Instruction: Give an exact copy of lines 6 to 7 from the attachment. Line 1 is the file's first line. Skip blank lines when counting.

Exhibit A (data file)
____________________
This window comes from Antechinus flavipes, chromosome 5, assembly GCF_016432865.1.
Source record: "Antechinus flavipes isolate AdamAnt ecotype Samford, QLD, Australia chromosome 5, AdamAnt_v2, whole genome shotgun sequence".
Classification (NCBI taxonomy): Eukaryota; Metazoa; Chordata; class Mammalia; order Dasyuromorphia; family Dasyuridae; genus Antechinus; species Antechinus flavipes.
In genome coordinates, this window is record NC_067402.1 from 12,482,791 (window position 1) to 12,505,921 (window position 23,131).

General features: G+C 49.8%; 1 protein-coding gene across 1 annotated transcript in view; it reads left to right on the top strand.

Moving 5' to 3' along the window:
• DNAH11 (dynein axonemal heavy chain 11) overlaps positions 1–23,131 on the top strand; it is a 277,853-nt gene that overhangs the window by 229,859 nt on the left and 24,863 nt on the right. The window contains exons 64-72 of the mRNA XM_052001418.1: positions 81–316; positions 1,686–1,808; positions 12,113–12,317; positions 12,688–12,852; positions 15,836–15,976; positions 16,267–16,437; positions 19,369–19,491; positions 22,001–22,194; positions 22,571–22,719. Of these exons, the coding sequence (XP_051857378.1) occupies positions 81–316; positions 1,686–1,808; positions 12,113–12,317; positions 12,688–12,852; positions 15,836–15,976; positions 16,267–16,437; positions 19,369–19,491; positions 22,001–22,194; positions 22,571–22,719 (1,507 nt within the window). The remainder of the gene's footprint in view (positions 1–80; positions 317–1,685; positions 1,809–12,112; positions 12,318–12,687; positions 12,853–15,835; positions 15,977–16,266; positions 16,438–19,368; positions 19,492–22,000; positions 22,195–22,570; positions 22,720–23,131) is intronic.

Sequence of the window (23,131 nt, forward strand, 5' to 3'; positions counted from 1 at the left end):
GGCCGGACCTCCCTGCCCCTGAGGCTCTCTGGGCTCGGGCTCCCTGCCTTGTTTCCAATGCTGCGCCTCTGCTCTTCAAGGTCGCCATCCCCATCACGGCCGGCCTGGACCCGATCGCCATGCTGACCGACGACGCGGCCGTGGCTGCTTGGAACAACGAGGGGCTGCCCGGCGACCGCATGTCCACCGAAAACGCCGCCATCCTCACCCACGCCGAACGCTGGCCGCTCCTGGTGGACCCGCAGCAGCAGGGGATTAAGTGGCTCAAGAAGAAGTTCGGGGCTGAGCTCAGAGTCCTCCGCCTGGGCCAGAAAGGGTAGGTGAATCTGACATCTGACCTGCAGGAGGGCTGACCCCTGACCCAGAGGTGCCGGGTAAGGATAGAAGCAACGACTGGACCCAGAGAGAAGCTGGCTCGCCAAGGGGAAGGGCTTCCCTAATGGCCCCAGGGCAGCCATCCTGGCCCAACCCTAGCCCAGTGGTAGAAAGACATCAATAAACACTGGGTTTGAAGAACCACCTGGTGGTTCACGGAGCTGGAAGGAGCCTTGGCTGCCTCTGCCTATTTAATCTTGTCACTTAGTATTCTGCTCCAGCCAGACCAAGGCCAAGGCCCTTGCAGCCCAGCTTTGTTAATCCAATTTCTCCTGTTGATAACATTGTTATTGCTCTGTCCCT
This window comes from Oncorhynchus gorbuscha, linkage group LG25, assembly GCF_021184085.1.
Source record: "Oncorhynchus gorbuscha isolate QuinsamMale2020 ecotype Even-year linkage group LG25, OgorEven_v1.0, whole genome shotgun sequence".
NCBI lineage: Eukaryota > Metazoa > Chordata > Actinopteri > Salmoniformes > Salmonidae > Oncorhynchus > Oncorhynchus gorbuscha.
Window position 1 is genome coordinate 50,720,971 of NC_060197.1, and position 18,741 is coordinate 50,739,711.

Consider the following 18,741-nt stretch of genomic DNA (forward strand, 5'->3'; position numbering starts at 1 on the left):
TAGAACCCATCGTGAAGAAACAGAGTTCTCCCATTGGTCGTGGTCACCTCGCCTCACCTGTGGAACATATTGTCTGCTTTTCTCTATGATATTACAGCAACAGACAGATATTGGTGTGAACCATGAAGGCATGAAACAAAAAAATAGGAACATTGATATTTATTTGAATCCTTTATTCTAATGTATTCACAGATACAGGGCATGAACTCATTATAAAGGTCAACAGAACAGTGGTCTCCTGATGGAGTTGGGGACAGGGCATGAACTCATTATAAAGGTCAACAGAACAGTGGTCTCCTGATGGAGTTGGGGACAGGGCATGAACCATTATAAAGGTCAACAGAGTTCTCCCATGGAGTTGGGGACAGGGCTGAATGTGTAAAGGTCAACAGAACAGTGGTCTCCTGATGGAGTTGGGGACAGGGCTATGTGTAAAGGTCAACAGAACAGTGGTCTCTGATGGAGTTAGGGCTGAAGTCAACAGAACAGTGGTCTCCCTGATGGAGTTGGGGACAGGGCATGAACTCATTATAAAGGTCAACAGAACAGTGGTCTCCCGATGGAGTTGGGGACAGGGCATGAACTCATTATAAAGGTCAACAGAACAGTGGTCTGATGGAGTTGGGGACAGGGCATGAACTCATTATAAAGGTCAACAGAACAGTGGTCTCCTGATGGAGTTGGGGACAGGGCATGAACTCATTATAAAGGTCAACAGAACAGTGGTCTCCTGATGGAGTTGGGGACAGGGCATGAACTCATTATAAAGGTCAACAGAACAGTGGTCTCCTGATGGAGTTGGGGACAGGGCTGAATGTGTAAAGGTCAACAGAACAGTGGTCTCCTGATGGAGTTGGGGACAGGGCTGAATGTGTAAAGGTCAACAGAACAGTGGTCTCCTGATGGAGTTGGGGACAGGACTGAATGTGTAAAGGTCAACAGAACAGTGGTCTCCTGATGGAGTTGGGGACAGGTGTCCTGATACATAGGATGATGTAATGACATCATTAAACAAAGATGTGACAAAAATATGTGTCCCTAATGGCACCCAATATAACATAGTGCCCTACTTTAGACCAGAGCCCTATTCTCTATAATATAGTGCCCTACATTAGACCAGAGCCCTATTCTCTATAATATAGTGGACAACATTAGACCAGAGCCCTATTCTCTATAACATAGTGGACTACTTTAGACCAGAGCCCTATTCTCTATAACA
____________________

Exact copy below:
Moving 5' to 3' along the window:
• DNAH11 (dynein axonemal heavy chain 11) overlaps positions 1–23,131 on the top strand; it is a 277,853-nt gene that overhangs the window by 229,859 nt on the left and 24,863 nt on the right. The window contains exons 64-72 of the mRNA XM_052001418.1: positions 81–316; positions 1,686–1,808; positions 12,113–12,317; positions 12,688–12,852; positions 15,836–15,976; positions 16,267–16,437; positions 19,369–19,491; positions 22,001–22,194; positions 22,571–22,719. Of these exons, the coding sequence (XP_051857378.1) occupies positions 81–316; positions 1,686–1,808; positions 12,113–12,317; positions 12,688–12,852; positions 15,836–15,976; positions 16,267–16,437; positions 19,369–19,491; positions 22,001–22,194; positions 22,571–22,719 (1,507 nt within the window). The remainder of the gene's footprint in view (positions 1–80; positions 317–1,685; positions 1,809–12,112; positions 12,318–12,687; positions 12,853–15,835; positions 15,977–16,266; positions 16,438–19,368; positions 19,492–22,000; positions 22,195–22,570; positions 22,720–23,131) is intronic.